We Should Tell You: Nomadic Theatre Shines Out in RENT
“To our cast and characters, it’s a sacred site to defend: a place to fight back against that which tries to force you out. A place to gather and to create.” These were the wise words of Director Olivia Martin (COL ‘23) on Nomadic Theatre’s rendition of RENT. The Fall 2022 production sought to ACT UP and fight AIDS, portraying the powerful message of composer Jonathan Larson in its entirety. The performance proved to carry that power, and the time to share that message was no day but today.
RENT is a musical created by late-composer and musical genius Jonathan Larson who wrote about the people he interacted with daily in the East Village of Manhattan in the 1990s. The drug dealers, struggling artists, and exotic dancers doused the streets, working to fight against rent prices and cold weather in hopes of making it one day together. As the Dramaturg detailed it in the Nomadic Playbill:
“It is here we find our young artists in the East Village, left behind, ignored by their government, facing stigma from the general public, and paying thousands of dollars for a medication that might kill them to treat a disease that likely will kill them.”
In essence, RENT attempted to show how the working class finds joy in everyday struggle and survival. Nomadic helped spread that message in a black box on the Hilltop.
We attended a pre-showing of the performance, held in front of a packed crowd of professors, friends, and family. The impressive turnout before tickets were even punched was a surprise, and it foreshadowed the support for Nomadic these performances would welcome. Executive Producer Joseph Ravago (COL ‘23) mentioned that tickets were selling quickly, which aided his excitement for all six of their upcoming performances.
“I am overjoyed. Olivia Martin is one of the most talented people on this campus and has been since her freshman year. Being able to see them direct in our senior year is great,” Ravago said in an interview with the INDY. “Our entire cast and crew are so talented, and I expect everyone that comes to have raving reviews because I know the work and talent everyone has here. And I mean, it's Nomadic; we love Nomadic.”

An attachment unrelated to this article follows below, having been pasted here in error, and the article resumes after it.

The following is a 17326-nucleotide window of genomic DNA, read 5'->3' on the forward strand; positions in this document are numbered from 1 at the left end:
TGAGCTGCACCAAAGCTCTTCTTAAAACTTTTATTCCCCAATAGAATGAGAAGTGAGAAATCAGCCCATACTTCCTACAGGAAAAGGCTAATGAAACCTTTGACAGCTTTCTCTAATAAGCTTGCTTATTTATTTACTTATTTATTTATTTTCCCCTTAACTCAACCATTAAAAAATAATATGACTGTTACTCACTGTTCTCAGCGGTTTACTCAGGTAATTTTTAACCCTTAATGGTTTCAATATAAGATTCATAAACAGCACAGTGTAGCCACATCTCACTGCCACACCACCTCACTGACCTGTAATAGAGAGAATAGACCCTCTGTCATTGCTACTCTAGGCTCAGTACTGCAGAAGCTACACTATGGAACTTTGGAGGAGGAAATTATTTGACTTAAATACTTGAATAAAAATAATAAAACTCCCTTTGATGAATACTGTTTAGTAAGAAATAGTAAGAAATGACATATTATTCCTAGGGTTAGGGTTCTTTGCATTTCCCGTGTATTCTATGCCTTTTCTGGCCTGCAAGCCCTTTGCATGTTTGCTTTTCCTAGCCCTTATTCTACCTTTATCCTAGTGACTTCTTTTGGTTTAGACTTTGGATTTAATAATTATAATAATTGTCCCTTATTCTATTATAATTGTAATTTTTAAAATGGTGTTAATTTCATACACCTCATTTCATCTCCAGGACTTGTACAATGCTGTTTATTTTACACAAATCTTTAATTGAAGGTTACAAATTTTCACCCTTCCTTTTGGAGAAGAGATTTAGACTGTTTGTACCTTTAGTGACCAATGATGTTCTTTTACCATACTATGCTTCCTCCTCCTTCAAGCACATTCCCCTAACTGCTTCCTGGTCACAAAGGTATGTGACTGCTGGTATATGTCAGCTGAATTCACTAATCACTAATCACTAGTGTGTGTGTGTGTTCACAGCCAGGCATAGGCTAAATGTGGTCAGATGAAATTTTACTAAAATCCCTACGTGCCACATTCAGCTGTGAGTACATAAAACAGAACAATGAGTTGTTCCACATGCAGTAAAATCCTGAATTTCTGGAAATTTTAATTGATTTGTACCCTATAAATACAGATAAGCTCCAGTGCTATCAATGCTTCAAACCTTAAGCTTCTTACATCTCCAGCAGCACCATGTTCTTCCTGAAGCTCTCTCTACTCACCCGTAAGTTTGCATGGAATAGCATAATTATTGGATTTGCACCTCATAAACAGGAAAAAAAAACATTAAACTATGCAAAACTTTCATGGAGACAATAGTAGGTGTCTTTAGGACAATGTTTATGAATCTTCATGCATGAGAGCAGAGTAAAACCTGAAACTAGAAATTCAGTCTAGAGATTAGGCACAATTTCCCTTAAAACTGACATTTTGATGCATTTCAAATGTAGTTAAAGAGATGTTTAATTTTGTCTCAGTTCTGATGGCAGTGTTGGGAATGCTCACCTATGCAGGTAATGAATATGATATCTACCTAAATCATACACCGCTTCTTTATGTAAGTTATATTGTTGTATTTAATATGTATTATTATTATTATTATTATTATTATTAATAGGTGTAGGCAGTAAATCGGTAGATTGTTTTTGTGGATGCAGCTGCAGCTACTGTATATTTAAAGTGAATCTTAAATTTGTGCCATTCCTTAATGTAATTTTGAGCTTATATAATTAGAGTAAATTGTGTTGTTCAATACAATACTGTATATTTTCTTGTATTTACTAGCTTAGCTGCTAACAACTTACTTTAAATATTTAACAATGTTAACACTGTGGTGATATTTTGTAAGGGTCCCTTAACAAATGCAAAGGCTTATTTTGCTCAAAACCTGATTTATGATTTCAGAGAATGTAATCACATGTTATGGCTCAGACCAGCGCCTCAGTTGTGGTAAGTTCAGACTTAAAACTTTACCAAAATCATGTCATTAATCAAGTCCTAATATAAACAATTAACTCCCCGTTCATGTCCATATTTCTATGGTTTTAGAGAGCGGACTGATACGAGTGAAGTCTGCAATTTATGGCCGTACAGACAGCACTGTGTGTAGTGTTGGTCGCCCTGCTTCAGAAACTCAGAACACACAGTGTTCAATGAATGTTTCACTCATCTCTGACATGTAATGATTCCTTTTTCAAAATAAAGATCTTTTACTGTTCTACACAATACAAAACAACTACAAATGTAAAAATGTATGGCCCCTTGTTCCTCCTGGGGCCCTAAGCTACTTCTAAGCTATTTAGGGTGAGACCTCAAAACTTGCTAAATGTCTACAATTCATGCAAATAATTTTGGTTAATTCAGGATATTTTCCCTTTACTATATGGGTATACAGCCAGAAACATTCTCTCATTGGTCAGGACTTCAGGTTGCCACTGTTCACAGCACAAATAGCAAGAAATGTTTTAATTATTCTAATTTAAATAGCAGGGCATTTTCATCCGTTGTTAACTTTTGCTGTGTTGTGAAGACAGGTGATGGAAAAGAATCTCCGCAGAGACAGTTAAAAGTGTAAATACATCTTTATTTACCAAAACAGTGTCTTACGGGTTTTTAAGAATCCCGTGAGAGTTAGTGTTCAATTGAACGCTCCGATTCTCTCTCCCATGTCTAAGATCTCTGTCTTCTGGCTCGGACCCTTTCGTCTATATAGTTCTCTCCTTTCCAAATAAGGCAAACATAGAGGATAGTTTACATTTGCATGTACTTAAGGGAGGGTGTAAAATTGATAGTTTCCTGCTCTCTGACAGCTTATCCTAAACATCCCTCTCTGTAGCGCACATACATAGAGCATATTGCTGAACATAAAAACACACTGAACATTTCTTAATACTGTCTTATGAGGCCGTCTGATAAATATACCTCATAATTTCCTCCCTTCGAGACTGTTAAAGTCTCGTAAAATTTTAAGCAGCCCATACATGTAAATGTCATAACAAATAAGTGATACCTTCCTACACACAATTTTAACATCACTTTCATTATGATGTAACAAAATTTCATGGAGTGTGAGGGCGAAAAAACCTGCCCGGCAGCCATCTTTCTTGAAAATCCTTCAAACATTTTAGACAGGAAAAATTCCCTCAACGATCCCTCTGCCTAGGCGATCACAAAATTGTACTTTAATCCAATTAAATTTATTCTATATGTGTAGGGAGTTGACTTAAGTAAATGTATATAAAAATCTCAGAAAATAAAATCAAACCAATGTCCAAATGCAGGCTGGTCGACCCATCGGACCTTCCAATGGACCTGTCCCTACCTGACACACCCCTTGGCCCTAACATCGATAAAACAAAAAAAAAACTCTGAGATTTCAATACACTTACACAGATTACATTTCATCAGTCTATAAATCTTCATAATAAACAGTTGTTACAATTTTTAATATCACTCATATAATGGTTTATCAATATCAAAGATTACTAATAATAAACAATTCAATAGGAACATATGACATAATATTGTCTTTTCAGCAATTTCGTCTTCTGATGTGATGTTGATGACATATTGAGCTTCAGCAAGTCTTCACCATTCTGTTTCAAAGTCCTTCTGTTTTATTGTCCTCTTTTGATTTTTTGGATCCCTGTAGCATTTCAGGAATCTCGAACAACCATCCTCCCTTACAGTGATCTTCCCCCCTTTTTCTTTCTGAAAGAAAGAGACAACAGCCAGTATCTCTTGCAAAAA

The cast was wonderfully chosen and showed out in every musical number. Mimi Marquez, played by Bella Carlucci (COL ‘23), is just as outlandish, personal, and intimate as the character was imagined 25 years ago. She stands out in “Out Tonight,” a club-style number about the nightlife of lower Manhattan and all that comes with it. Maureen Johnson, played by Caroline Slater (COL ‘23), is musically gifted, choreographically technical, and a stand-out even when only entering the stage well into the first act. Her impressive solo number, “Over the Moon,” establishes her strong theatrical presence on stage and creative comedic skill. Eddie Ramirez (MSB ‘23) plays Angel Dumott Schunard beautifully and eludes great dueting ability with Tom Collins, played by Isaiah Hodges (SoH ‘26). Ramirez shines in “Today 4 U” with his extensive choreographic ability and perfection in showing the Angel's soft, caring side.
The talent does not end there. Our male leads, Roger—played by Jack Kealy (COL ‘25)—and Mark—played by Will Hammond (SFS ‘23)—could fool you into believing they’re truly brothers and lifelong best friends. Their duet in “What You Own” vocally demonstrates their chemistry and passion. Both Benjamin Coffin III—played by Jordan Ignacio (MSB ‘26)—and Joanne Jefferson—played by Caitlin Frazier (COL ‘23)—are gifted in their own right, with an ability to slay even when playing stern, stable, and “strictly-business” roles.
Finally, the musical ability of the entire ensemble cannot be ignored. The job of performing in almost every number, acting as a stage crew in-between scenes, and having the “all-hats” ability to play many different roles showcases their talent and versatility. Nothing was funnier than when the parents of our lead roles stepped on chairs to make a voicemail message.
Martin explains the feeling all young artists feel as they develop into real-world adults, writing, “I can see myself in every song, every story, every character in RENT.” This portrayal is done wonderfully by the young cast, who show that innocence and awkwardness through themselves.
Every musical is aided in presence by live music. The musical accompaniment, led by music directors Owen Posnett (COL ‘24) and Javon Berman (COL ‘23), perfectly accents the show. Their conducting and talent on the keys appear in almost every song and musical break.
“We, in many ways, represent the sort of patchwork artistic community that this piece posits,” said Martin. “And because of that, I know now what to say that I would not have [before making this show].”
What makes a performance in real life realistic? How realistic can a portrayal of a nineteen-year-old Mimi be by a mid-thirties adult on Broadway? What Nomadic did so well in choosing RENT was their ability to maintain that young aspect that the most remarkable artists couldn’t replicate. It is one thing to sing and dance well. It is another level of performance to feel as though we could be these people, struggling for work and starving together, looking for a place to belong.
Olivia is a junior in the College studying Justice and Peace Studies, Journalism, and Chinese. Anthony is a junior in the SFS studying Culture and Politics, Journalism, and Italian.